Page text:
The STAR care pathway for patients with pain at 3 months after total knee replacement: a multicentre, pragmatic, randomised, controlled trial

STAR trial group

Research output: Contribution to journalArticlepeer-review

16 Citations (SciVal)

Abstract

Background: Approximately 20% of people experience chronic pain after total knee replacement, but effective treatments are not available. We aimed to evaluate the clinical effectiveness and cost-effectiveness of a new care pathway for chronic pain after total knee replacement. Methods: We did an unmasked, parallel group, pragmatic, superiority, randomised, controlled trial at eight UK National Health Service (NHS) hospitals. People with chronic pain at 3 months after total knee replacement surgery were randomly assigned (2:1) to the Support and Treatment After Replacement (STAR) care pathway plus usual care, or to usual care alone. The STAR intervention aimed to identify underlying causes of chronic pain and enable onward referrals for targeted treatment through a 3-month post-surgery assessment with an extended scope practitioner and telephone follow-up over 12 months. Co-primary outcomes were self-reported pain severity and pain interference in the replaced knee, assessed with the Brief Pain Inventory (BPI) pain severity and interference scales at 12 months (scored 0–10, best to worst) and analysed on an as-randomised basis. Resource use, collected from electronic hospital records and participants, was valued with UK reference costs. Quality-adjusted life-years (QALYs) were calculated from EQ-5D-5L responses. This trial is registered with ISRCTN, ISRCTN92545361. Findings: Between Sept 6, 2016, and May 31, 2019, 363 participants were randomly assigned to receive the intervention plus usual care (n=242) or to receive usual care alone (n=121). Participants had a median age of 67 years (IQR 61 to 73), 217 (60%) of 363 were female, and 335 (92%) were White. 313 (86%) patients provided follow-up data at 12 months after randomisation (213 assigned to the intervention plus usual care and 100 assigned to usual care alone). At 12 months, the mean between-group difference in the BPI severity score was −0·65 (95% CI −1·17 to −0·13; p=0·014) and the mean between-group difference in the BPI interference score was −0·68 (−1·29 to −0·08; p=0·026), both favouring the intervention. From an NHS and personal social services perspective, the intervention was cost-effective (greater improvement with lower cost), with an incremental net monetary benefit of £1256 (95% CI 164 to 2348) at £20 000 per QALY threshold. One adverse reaction of participant distress was reported in the intervention group. Interpretation: STAR is a clinically effective and cost-effective intervention to improve pain outcomes over 1 year for people with chronic pain at 3 months after total knee replacement surgery. Funding: National Institute for Health Research.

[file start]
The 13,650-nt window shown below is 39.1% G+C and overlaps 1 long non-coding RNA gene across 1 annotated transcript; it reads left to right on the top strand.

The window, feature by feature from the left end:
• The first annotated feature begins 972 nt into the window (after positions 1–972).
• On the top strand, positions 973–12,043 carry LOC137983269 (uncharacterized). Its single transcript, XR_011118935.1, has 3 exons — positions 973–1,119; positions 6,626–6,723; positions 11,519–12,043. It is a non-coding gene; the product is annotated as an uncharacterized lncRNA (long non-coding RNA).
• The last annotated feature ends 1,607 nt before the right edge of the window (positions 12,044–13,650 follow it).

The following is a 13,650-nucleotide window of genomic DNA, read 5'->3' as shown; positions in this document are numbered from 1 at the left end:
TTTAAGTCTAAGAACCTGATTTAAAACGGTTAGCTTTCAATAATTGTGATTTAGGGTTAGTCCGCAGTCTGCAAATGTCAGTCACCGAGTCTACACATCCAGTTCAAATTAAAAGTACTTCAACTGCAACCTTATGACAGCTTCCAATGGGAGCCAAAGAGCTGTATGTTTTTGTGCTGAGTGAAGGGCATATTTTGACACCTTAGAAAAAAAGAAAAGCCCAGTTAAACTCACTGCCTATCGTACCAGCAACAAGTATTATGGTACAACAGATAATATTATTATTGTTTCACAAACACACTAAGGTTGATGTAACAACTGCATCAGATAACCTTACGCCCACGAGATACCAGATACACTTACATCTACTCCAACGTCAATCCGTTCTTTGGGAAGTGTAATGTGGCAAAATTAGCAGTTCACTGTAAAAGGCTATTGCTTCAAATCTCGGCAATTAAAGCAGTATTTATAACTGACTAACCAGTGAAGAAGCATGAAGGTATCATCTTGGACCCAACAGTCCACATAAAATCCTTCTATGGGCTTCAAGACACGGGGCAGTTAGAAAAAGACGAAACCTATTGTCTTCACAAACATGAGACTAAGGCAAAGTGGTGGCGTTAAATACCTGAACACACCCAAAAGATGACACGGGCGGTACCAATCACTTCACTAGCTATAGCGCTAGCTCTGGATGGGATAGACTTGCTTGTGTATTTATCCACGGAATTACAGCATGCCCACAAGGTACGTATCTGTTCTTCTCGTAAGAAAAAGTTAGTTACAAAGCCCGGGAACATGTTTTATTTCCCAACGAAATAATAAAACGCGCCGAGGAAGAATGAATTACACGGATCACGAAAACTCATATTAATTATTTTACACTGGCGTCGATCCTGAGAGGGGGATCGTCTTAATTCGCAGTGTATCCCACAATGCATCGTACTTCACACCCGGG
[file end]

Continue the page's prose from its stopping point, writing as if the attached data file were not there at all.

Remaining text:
Original languageEnglish
Pages (from-to)e188-e197
Number of pages10
JournalThe Lancet Rheumatology
Volume4
Issue number3
Early online date28 Jan 2022
DOIs
Publication statusPublished - 31 Mar 2022

Bibliographical note

Funding Information: